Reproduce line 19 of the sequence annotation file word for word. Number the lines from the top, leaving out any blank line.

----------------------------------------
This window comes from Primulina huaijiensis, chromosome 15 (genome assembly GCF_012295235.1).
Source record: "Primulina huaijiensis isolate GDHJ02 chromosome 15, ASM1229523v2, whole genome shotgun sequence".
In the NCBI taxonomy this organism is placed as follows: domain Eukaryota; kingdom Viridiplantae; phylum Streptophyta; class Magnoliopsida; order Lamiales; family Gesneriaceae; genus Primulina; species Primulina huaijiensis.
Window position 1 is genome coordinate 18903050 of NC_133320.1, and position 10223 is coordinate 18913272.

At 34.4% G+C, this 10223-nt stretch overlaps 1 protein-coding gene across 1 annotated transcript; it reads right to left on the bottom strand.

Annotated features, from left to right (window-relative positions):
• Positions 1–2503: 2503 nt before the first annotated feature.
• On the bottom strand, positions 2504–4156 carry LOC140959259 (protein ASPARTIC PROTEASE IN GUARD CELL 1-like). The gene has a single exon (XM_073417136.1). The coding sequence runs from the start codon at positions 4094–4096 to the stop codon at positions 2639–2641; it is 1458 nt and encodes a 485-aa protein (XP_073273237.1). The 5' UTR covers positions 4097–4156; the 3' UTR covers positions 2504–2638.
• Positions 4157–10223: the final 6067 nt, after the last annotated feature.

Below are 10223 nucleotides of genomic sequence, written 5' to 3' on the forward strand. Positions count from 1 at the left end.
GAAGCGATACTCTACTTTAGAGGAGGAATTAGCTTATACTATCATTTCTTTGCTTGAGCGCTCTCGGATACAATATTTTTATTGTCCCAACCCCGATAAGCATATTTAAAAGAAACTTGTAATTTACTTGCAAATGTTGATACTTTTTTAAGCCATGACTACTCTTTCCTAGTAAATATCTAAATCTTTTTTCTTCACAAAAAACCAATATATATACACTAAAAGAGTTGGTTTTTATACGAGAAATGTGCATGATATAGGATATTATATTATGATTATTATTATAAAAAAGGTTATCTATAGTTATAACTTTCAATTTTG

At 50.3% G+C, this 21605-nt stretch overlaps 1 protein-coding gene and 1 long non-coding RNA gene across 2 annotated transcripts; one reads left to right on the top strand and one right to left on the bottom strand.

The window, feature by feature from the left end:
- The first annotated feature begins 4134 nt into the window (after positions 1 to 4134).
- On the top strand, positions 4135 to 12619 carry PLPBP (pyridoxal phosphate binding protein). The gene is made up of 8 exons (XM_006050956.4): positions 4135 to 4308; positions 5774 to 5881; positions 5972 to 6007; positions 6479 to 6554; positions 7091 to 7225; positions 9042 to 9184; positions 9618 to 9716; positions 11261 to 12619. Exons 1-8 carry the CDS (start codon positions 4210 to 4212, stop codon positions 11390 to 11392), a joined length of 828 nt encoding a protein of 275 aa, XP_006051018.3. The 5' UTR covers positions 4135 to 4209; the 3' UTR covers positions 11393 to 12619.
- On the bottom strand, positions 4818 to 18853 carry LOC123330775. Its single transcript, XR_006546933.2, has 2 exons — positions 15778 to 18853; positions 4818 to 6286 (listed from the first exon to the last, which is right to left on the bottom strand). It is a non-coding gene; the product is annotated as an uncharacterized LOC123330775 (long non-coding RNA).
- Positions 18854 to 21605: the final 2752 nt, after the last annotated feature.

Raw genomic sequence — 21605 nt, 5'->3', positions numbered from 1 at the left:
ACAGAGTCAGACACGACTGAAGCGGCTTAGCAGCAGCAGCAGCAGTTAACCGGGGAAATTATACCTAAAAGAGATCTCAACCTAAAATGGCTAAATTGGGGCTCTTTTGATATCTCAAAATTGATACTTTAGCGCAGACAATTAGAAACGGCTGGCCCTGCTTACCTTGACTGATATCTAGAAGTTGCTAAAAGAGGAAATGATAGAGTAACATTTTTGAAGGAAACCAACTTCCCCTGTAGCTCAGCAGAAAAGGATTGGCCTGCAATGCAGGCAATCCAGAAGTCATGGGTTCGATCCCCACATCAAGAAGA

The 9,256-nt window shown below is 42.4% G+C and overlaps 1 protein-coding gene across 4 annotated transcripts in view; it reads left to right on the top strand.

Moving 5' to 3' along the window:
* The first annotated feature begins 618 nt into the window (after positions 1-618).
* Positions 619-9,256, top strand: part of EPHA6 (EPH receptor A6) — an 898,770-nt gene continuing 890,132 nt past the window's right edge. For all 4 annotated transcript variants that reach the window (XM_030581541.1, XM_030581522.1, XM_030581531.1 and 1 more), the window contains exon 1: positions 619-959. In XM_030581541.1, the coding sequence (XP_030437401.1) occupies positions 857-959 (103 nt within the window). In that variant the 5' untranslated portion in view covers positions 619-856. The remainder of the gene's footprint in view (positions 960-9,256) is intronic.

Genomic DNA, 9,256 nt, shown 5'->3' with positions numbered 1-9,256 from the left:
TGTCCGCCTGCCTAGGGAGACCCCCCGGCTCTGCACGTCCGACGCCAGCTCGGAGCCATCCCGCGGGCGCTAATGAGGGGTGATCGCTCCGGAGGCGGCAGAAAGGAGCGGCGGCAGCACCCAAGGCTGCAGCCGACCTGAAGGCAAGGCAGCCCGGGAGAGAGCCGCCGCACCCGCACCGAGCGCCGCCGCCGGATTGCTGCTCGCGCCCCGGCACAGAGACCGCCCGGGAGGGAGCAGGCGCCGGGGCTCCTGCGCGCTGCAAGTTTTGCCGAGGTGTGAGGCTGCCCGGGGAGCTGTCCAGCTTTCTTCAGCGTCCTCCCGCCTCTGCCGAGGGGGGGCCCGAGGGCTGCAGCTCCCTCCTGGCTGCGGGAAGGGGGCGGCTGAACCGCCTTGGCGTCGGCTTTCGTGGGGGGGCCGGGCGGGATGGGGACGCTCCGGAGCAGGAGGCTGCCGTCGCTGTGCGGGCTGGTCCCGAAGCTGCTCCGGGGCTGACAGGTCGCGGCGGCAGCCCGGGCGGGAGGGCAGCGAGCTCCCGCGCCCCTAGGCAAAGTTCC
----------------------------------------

ACAGAGTCAGACACGACTGAAGCGGCTTAGCAGCAGCAGCAGCAGTTAACCGGGGAAATTATACCTAAAAGAGATCTCAACCTAAAATGGCTAAATTGGGGCTCTTTTGATATCTCAAAATTGATACTTTAGCGCAGACAATTAGAAACGGCTGGCCCTGCTTACCTTGACTGATATCTAGAAGTTGCTAAAAGAGGAAATGATAGAGTAACATTTTTGAAGGAAACCAACTTCCCCTGTAGCTCAGCAGAAAAGGATTGGCCTGCAATGCAGGCAATCCAGAAGTCATGGGTTCGATCCCCACATCAAGAAGA